New Delhi: The future of many living organisms is under question as the world may loss 68 percent of its wildlife by 2020 — a possible prelude for the sixth mass extinction, a major WWF report has said.
According to the World Wide Fund for Nature (WWF)-Living Plant Report 2016, 58 per cent of the global population of fish, birds, mammals, amphibians and reptiles has already been lost between 1970 and 2012.
These patterns are directly attributed to human induced climate change.
The report says that about 41 percent, mammals, 46 per cent reptiles, 57 per cent amphibians and 70 per cent fresh water fishes are “threatened with extinction” in India. Four of the 385 species of mammals are already extinct in India.
Seven per cent of birds may also extinct in the world.
Globally between 1970 and 2012, 38 per cent of the terrestrial population, 81 per cent of fresh water population and 36 per cent of the marine population had declined.
“Habitat loss and degradation and over exploitation of wildlife are the most common threats to the terrestrial population,” the report says.
As per the report, by 2000, 48.5 per cent of the tropical and subtropical dry broadleaf forest habitat had been converted for human use. This has led to a 41 per cent overall decline in tropical forest species.
The report held food production to meet the complex demands of an expanding human population as primary reason of the destruction of habitats and over-exploitation of wildlife.
The world’s population has grown from about 1.6 billion people in 1900 to today’s 7.3 billion.
“By 2012, the bio-capacity equivalent of 1.6 Earths was needed to provide the natural resources and services humanity consumed in that year,” the report said, pointing out how planetary boundaries were stretched due to human-produced alterations to the functioning of the Earth system.
WWF focused on nine such alterations including unsustainable fresh water use and ocean acidification. As per studies, by 2050 there will be more polythene in the ocean than fish.
“This is not just about the wonderful species we all love. Biodiversity forms the foundation of healthy forests, rivers and oceans. Take away the species and these ecosystems will collapse along with the clean air, water, food and climate services that they provide us,” said Dr. Marco Lambertini, International Director General, WWF.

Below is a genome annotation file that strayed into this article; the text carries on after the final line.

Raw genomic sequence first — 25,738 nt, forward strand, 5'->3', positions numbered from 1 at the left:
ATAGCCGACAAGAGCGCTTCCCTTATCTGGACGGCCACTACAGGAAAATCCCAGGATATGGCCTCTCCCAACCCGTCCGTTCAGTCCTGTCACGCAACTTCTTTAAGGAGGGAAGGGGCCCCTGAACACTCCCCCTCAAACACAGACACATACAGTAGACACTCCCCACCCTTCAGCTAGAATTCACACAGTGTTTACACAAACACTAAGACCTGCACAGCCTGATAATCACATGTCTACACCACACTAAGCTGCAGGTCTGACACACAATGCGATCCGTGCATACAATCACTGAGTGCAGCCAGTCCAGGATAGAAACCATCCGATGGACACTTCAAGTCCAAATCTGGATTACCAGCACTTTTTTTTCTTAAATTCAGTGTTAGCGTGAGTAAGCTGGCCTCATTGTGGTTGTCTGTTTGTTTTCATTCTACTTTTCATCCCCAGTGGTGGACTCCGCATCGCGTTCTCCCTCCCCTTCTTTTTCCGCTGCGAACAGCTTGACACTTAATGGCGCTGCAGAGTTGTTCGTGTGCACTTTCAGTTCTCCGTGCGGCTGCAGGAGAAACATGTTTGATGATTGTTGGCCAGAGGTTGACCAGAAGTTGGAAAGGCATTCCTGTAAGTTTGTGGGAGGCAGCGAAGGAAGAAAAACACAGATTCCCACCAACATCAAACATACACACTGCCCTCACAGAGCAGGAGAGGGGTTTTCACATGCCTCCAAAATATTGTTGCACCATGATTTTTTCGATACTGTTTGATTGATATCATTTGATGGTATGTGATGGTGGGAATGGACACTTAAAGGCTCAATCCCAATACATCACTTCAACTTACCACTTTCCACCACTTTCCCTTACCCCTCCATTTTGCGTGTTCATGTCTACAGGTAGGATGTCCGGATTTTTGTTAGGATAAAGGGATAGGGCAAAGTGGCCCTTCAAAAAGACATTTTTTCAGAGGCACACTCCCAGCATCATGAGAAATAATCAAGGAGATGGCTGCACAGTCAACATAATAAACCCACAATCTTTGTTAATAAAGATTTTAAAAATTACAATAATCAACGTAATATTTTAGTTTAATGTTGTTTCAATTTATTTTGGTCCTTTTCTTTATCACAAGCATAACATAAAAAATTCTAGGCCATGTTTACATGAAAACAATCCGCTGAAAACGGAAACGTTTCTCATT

The researchers are already calling this time as “Anthropocene” — an era during which the climate changes, oceans acidify and the entire community of flora and fauna disappears — during a single human lifetime.
All these changes may lead to the world’s sixth extinction, following the extinction of reptiles, mammals (twice) and dinosaurs (twice).
As per IUCN, the total threatened animal species has increased from 5,205 to 8,462 since 1996. India, Indonesia, Brazil and China are among the countries with the most threatened mammals and birds.
“Not only wild plants and animals are at risk, people are victims of the deteriorating nature. Patterns suggest that without action during the Anthropocene the earth will become much less hospitable to our modern globalized society,” the report says.
India ranks fifth in terms of bio-capacity — means an ecosystem capable of producing resources like food, fiber and absorbing carbon dioxide. However large population size and growing wealth which may change the consumption pattern is a challenge.
“Our consumption patterns are constantly shaping the future of our planet,” said Ravi Singh, CEO, WWF-India.
WWF however finds addressing the social inequality and environment degradation as best remedy.
“There is still considerable room for optimism. Fortunately, we are not starting from scratch. We must create a new economic system that enhances and supports the natural capital upon which it relies,” says WWF.
While the prediction of losing two-third of global wildlife population is expected by 2020, the the landmark Paris climate agreement (COP21) that would enter into force the same year, is seen as another sign of optimism.